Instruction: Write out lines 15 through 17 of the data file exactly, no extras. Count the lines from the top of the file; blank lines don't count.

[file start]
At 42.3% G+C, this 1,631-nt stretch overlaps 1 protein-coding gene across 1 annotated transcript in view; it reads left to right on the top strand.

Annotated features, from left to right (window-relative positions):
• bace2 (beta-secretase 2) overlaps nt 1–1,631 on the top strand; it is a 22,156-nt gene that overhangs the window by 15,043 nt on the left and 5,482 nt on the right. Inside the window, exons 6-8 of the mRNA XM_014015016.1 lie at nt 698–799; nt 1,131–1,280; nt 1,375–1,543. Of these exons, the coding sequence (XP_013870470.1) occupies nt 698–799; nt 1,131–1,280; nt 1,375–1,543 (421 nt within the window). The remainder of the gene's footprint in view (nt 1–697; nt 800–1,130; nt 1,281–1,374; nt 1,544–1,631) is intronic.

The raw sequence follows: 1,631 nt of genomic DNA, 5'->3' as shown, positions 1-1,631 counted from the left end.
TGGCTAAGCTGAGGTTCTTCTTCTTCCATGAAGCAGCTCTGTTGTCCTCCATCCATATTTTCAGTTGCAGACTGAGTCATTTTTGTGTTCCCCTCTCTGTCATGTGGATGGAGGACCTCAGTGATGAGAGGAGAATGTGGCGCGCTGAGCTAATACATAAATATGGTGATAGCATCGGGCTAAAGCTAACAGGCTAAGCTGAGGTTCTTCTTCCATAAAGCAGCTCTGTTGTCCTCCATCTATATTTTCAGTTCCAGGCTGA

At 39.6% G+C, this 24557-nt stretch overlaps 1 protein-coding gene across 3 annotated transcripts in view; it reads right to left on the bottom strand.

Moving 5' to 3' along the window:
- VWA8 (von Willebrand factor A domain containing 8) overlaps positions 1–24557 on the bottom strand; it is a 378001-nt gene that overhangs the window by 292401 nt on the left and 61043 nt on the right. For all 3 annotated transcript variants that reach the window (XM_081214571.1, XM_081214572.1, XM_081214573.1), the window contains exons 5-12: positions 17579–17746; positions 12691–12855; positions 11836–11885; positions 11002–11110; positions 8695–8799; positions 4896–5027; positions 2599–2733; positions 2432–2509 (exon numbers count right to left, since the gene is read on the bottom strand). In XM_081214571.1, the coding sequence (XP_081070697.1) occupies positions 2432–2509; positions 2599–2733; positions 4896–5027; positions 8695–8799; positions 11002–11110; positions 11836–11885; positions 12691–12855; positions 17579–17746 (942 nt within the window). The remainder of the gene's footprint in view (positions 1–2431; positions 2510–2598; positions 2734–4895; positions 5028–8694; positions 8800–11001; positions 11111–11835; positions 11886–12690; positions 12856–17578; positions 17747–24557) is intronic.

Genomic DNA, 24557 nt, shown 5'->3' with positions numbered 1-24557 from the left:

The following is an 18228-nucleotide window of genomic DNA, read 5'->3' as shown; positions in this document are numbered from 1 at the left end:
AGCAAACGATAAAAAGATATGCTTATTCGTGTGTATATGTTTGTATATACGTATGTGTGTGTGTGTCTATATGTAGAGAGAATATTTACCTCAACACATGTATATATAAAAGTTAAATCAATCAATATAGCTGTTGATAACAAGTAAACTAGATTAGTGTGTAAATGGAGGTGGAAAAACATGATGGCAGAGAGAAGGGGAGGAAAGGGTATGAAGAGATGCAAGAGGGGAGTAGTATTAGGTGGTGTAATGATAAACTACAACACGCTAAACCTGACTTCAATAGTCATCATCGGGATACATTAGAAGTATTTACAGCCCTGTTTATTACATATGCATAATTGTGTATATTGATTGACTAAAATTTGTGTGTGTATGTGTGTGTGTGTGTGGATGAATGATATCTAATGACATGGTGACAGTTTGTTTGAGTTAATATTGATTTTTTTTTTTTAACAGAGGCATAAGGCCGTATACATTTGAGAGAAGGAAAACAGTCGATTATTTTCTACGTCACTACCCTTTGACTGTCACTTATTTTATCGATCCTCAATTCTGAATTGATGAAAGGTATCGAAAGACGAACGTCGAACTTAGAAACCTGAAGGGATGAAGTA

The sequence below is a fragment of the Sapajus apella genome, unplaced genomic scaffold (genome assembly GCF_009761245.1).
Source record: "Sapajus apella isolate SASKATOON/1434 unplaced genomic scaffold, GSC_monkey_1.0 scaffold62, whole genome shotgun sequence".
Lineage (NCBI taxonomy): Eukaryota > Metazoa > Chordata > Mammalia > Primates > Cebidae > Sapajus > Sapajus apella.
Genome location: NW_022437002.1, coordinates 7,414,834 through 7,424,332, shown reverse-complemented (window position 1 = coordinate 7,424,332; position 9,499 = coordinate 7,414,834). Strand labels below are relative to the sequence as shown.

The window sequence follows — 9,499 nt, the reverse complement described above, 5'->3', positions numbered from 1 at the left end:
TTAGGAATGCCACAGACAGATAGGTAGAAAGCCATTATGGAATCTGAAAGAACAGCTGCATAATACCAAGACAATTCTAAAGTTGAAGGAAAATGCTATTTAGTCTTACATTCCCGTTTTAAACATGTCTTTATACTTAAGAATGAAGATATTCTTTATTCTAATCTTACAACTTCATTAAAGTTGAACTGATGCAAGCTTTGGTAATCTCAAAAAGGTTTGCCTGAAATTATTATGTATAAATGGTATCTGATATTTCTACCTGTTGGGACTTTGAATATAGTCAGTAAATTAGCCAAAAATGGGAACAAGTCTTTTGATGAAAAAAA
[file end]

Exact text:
Genome location: NW_022437002.1, coordinates 7,414,834 through 7,424,332, shown reverse-complemented (window position 1 = coordinate 7,424,332; position 9,499 = coordinate 7,414,834). Strand labels below are relative to the sequence as shown.

The window sequence follows — 9,499 nt, the reverse complement described above, 5'->3', positions numbered from 1 at the left end:
TTAGGAATGCCACAGACAGATAGGTAGAAAGCCATTATGGAATCTGAAAGAACAGCTGCATAATACCAAGACAATTCTAAAGTTGAAGGAAAATGCTATTTAGTCTTACATTCCCGTTTTAAACATGTCTTTATACTTAAGAATGAAGATATTCTTTATTCTAATCTTACAACTTCATTAAAGTTGAACTGATGCAAGCTTTGGTAATCTCAAAAAGGTTTGCCTGAAATTATTATGTATAAATGGTATCTGATATTTCTACCTGTTGGGACTTTGAATATAGTCAGTAAATTAGCCAAAAATGGGAACAAGTCTTTTGATGAAAAAAA